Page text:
Rapid Reaction: Canopy Likely to Bolster Its C-Suite after Linton’s Ouster

With Bruce Linton suddenly out as co-CEO at Canopy Growth Corp., analysts and investors are already speculating about who will be tapped next to lead the world’s largest cannabis company.

Canopy announced early Wednesday that co-CEO Mark Zekulin will step into a sole leadership role on an interim basis while the company begins an executive search that will be open to “internal and external candidates,” according to a news release.

Zekulin told Bloomberg he doesn’t plan to stay in the position permanently, however.

As details of Linton’s abrupt departure resonate across the industry, here are the most immediate takeaways investors should note:

Analysts’ Insights

Linton’s ouster, while speedy, wasn’t surprising to most analysts who cover Canopy closely.

“Since Bruce co-founded this business years ago, it has evolved into a global cannabis leader,” Jesse Pytlak, an analyst at Toronto-based Cormark Securities, told Investor Intelligence.

“And at some point, you really need leadership with a more appropriate set of skills that can foster the next phase of growth.”

Under Linton’s watch, Smiths Falls, Ontario-based Canopy has expanded into more than a dozen countries, spanning from Canada to South America and the United Kingdom.

In the United States, the company is charting a path for major hemp operations and recently inked a $3.4 billion deal to eventually acquire cannabis giant Acreage Holdings.

But as Linton executed on his ambitious expansion of Canopy, losses have also grown. In its most recent quarter, the company recorded a $335.6 million loss – up from red ink of $61.5 million a year earlier.

The performance disappointed Constellation Brands, Canopy’s largest shareholder.

“Constellation is getting pressed by analysts on whether the targets set for Canopy are achievable,” said Andrew Kessner, an analyst with New York-based William O’Neil.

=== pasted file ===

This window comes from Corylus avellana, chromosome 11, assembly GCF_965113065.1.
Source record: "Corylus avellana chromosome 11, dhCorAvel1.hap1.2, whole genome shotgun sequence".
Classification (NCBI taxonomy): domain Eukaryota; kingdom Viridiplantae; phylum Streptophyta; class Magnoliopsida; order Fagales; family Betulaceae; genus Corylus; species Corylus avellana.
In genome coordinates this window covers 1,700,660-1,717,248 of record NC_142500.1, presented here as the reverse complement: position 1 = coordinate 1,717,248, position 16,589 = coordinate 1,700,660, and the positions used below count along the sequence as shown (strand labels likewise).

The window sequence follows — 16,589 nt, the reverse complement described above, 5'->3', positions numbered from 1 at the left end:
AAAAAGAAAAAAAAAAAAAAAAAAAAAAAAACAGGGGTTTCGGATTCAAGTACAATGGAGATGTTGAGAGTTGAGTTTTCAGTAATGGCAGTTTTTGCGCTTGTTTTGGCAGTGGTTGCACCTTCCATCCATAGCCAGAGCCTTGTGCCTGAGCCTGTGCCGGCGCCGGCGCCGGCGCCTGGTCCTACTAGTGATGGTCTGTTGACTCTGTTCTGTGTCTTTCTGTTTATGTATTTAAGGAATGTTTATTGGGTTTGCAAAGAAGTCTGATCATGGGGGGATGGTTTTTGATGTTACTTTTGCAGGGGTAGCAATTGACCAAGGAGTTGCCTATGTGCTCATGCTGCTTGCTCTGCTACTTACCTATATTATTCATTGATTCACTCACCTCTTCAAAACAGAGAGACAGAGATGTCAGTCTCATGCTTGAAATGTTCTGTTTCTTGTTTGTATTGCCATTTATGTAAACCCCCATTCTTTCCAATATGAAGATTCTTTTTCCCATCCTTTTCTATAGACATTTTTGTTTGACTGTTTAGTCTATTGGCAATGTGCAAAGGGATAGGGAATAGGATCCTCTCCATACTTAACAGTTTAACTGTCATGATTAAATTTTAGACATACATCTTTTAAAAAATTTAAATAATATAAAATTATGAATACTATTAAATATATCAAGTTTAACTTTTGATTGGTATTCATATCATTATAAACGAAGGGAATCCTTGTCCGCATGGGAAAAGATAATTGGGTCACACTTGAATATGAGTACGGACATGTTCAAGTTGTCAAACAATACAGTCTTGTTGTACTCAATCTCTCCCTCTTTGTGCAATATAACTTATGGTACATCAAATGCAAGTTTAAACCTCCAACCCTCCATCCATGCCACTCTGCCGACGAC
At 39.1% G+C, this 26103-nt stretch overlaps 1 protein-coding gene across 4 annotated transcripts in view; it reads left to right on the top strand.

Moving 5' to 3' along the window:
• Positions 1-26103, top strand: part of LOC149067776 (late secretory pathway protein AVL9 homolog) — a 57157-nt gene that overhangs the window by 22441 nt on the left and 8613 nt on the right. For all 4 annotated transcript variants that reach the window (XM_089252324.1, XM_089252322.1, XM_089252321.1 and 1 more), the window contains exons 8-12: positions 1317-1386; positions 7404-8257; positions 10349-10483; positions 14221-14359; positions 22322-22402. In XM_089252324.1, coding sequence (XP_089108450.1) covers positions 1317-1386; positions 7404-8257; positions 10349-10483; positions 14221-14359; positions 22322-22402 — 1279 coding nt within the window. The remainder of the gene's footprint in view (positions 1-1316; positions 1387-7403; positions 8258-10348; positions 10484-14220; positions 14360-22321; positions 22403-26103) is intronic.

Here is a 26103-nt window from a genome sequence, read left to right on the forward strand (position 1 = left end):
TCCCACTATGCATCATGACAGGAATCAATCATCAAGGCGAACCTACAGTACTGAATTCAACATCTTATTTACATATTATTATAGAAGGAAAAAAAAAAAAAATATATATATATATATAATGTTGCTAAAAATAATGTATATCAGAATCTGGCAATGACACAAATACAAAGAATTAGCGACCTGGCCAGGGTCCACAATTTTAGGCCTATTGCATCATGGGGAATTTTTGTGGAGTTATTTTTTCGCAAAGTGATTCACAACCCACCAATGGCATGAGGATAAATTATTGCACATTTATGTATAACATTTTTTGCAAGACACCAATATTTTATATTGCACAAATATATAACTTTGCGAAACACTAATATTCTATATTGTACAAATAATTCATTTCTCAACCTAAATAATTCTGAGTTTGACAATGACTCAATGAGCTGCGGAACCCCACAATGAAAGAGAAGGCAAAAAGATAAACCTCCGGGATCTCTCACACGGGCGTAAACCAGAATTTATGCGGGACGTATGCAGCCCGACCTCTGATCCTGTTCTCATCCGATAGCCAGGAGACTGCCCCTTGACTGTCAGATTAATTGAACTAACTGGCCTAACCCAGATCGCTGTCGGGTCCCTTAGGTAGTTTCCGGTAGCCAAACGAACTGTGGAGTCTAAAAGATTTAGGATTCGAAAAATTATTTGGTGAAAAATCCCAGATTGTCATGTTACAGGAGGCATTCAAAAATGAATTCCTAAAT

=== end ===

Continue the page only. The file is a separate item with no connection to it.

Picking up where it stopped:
“A lot of investors I’ve talked to saw the spending at Canopy to appear a bit out of control, and I think they’re more reassured that will it get reined in.”

Constellation at the Helm

If there’s one clear signal coming from Linton’s removal, it’s that Constellation – which holds four of the seven board seats at Canopy – is in the driver’s seat.

“The board decided (Wednesday), and I agreed, my turn is over,” Linton said in a statement.

As the executive search for Linton’s replacement gets underway, it’s Canopy’s board that will lead the charge.

“They’re looking for someone with international experience that has grown a business globally,” Cormark’s Pytlak said. “Very likely someone in the established (consumer packaged goods) industry – perhaps from consumer staples, tobacco or alcohol and beverage.”

That could very well be someone that’s already in the Constellation network, he noted.

In May, Canopy’s board appointed Mike Lee, a veteran Constellation executive, to serve as the firm’s new chief financial officer.

“I think we’re going to continue to see Canopy upgrade its C-suite as it becomes more U.S. and internationally focused,” Pytlak said.

“The company is just at that inflection point that it needs a more appropriate bench for where it’s headed in the five to 10 years.”

Market Reaction

On news of Linton’s exit, Canopy’s stock (NYSE: CGC) saw a slight bump with high trading volume.

Just ahead of the market’s close, shares were up 2.5% to $41.06.

“There are a lot of people getting in and a lot getting out today,” Kessner said. “I think this shows the beginning of a shift in the investor base.

“It’s clear Constellation is going to be in control of the reins at this point, and I think institutional investors and those who were pushing for more financial discipline are getting more interested.”

As the industry continues to mature, investors can expect to see more C-suite shifts at firms looking to lure the talent needed to grow globally.